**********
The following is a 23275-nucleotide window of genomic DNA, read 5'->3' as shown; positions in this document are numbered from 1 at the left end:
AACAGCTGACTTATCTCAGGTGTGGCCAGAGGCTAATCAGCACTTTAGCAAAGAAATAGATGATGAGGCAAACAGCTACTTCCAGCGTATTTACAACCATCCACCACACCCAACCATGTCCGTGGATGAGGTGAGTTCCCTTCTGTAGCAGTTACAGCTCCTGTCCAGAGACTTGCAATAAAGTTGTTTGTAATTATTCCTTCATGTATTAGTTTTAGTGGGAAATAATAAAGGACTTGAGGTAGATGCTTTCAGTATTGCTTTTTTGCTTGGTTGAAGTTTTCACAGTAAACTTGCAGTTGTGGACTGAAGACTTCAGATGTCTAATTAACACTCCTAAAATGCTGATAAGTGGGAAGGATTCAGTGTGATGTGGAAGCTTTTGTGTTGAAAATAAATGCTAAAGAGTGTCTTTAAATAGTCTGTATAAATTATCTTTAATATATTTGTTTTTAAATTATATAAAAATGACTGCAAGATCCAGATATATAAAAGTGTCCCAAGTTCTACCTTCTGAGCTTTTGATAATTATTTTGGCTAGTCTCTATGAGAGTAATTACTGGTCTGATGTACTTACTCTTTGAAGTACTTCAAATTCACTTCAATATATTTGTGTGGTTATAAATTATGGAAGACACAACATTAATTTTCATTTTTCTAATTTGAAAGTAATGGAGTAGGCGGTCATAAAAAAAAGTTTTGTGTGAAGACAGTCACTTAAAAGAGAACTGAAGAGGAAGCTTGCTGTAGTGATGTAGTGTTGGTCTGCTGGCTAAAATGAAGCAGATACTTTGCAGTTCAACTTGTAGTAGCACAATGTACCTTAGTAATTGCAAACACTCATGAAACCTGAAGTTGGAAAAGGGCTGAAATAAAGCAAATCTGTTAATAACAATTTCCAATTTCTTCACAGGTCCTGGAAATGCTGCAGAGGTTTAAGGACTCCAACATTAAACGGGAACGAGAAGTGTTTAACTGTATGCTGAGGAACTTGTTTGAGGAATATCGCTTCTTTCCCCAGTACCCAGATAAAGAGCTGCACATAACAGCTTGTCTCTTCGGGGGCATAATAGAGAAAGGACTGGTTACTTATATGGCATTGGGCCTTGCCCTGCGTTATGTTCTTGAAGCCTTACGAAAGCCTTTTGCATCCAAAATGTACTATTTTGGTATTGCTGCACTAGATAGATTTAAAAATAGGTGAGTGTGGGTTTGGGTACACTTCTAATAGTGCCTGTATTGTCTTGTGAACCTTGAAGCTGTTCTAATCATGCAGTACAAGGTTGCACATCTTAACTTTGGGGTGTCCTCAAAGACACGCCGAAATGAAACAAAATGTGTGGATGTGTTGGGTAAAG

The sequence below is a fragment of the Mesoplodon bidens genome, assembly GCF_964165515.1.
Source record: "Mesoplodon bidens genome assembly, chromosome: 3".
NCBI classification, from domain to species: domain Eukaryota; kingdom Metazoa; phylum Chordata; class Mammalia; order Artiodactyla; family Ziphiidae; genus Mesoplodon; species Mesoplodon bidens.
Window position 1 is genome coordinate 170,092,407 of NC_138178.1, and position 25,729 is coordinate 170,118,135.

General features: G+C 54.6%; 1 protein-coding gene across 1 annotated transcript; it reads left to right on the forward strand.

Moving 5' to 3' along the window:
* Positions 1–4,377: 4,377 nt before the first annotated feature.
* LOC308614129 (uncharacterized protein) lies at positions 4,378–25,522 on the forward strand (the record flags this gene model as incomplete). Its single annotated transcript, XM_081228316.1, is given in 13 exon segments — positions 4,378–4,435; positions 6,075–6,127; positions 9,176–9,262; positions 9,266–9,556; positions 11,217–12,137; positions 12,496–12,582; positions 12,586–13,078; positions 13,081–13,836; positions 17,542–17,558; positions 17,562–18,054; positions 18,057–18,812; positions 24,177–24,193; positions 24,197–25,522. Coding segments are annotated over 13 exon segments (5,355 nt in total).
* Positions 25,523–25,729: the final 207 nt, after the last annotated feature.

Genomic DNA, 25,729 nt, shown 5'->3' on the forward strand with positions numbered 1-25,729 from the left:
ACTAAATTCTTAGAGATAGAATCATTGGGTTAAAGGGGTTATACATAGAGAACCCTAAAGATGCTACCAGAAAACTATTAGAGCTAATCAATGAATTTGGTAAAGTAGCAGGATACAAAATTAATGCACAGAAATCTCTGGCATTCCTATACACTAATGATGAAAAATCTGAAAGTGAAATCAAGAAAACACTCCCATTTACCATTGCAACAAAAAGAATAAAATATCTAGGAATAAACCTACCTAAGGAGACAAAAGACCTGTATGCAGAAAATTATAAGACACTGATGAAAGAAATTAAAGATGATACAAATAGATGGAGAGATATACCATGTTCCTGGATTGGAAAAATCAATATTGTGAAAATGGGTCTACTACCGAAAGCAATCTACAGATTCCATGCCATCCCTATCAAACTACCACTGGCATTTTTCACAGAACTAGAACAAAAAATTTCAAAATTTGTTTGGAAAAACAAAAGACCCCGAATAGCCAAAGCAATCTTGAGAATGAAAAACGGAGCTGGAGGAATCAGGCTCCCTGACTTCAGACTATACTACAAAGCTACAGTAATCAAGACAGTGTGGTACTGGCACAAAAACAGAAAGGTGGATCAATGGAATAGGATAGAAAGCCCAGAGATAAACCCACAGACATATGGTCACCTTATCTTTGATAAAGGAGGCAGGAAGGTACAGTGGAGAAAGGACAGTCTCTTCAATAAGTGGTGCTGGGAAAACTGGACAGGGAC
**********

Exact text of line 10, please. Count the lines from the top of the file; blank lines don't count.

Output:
* LOC308614129 (uncharacterized protein) lies at positions 4,378–25,522 on the forward strand (the record flags this gene model as incomplete). Its single annotated transcript, XM_081228316.1, is given in 13 exon segments — positions 4,378–4,435; positions 6,075–6,127; positions 9,176–9,262; positions 9,266–9,556; positions 11,217–12,137; positions 12,496–12,582; positions 12,586–13,078; positions 13,081–13,836; positions 17,542–17,558; positions 17,562–18,054; positions 18,057–18,812; positions 24,177–24,193; positions 24,197–25,522. Coding segments are annotated over 13 exon segments (5,355 nt in total).